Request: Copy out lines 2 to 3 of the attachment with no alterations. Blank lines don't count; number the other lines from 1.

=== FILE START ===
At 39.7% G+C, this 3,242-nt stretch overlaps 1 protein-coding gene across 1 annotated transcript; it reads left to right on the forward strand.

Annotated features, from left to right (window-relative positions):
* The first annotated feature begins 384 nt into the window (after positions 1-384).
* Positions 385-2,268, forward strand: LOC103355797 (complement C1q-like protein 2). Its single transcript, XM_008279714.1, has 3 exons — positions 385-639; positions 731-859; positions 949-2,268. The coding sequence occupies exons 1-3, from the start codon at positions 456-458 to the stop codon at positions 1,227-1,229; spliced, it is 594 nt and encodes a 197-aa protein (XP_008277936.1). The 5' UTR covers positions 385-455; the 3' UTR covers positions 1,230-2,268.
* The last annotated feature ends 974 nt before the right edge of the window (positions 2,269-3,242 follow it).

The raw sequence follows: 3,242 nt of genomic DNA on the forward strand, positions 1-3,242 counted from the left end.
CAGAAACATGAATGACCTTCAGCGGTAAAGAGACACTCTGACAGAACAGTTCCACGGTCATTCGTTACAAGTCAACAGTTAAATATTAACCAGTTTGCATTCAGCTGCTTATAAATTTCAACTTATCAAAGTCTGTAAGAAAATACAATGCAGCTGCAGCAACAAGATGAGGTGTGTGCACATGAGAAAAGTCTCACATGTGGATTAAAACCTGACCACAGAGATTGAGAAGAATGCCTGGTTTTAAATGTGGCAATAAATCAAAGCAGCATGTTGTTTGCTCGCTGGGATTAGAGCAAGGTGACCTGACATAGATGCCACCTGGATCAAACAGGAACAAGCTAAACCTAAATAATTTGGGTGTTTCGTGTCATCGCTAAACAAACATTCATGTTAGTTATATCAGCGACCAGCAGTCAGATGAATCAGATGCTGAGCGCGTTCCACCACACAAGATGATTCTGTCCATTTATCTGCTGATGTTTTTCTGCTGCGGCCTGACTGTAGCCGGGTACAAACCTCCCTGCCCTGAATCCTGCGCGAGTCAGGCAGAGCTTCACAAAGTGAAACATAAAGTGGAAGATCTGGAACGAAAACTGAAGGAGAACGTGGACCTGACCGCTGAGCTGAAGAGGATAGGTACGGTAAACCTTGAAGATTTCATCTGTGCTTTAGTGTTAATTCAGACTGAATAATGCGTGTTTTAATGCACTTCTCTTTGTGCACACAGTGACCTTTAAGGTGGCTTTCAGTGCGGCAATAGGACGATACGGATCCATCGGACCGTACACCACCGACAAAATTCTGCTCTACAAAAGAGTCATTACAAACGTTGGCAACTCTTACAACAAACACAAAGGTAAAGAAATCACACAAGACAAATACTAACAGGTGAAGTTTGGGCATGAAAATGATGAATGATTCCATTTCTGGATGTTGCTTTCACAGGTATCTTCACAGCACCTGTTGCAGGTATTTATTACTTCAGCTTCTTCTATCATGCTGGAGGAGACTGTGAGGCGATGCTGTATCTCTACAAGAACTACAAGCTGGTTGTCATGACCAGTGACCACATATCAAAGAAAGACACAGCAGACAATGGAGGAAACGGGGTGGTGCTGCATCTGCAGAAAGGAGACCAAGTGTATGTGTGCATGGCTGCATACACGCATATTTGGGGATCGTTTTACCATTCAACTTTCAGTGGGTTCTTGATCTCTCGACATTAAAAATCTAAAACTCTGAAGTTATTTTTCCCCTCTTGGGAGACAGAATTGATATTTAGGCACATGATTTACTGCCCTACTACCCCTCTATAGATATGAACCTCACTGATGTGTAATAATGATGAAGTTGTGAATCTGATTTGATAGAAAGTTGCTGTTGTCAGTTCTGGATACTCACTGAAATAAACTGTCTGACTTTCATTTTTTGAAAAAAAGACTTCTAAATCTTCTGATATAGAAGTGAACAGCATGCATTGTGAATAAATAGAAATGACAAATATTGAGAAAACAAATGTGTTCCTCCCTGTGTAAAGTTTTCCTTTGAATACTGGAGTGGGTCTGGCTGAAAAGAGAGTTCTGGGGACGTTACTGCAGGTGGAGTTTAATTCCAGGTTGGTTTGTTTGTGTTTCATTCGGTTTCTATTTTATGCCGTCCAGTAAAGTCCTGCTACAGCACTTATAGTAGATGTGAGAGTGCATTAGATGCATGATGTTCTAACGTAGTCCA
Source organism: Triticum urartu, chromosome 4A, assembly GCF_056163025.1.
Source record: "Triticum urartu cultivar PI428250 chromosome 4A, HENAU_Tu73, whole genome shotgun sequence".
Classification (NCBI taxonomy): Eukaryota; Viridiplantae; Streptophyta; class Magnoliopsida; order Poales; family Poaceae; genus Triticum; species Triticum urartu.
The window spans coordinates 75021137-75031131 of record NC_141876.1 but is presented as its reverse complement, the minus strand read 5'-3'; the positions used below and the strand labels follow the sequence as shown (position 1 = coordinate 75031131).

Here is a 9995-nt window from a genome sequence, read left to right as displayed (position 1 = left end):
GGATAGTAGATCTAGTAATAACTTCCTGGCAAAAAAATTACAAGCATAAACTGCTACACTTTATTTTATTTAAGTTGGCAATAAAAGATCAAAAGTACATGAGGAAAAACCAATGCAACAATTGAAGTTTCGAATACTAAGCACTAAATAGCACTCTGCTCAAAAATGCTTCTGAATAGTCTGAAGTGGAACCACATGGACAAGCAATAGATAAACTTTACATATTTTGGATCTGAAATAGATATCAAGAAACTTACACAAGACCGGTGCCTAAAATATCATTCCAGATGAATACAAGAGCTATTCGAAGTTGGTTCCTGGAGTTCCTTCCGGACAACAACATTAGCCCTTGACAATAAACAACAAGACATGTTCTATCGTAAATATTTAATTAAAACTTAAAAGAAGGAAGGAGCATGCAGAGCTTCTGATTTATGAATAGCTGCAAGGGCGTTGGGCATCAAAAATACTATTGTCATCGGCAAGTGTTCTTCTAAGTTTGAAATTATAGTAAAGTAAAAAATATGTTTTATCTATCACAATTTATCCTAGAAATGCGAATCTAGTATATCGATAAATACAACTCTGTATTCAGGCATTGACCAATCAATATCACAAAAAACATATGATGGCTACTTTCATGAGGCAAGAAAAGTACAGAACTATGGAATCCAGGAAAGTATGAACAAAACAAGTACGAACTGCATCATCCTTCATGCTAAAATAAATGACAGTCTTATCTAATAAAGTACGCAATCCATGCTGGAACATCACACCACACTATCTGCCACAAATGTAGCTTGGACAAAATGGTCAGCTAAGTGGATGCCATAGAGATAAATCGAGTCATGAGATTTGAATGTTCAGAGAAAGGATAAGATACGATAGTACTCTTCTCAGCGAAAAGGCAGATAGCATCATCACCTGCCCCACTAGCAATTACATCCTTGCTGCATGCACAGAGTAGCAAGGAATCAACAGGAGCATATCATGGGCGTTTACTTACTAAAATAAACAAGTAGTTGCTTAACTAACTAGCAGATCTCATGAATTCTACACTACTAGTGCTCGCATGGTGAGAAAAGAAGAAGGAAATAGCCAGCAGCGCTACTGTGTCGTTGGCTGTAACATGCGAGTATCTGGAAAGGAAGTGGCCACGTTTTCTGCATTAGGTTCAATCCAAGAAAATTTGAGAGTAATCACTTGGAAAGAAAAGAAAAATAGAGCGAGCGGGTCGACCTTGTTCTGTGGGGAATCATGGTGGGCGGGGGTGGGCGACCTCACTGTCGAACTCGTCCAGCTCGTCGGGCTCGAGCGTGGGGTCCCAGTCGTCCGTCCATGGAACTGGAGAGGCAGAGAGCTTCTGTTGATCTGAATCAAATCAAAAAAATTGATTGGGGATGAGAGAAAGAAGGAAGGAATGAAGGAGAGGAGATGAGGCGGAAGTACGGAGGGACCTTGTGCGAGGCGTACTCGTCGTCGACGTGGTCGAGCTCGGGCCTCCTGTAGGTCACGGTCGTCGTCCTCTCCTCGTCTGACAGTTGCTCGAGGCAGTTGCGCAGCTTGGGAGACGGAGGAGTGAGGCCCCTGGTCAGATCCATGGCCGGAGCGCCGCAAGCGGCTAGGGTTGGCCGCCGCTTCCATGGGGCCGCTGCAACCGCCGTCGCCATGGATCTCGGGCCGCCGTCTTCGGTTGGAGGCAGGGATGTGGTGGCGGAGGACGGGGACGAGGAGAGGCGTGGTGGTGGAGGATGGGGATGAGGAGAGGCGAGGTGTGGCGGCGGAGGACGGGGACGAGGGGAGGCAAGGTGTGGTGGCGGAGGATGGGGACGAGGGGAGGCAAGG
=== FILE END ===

Annotated features, from left to right (window-relative positions):
* The first annotated feature begins 384 nt into the window (after positions 1-384).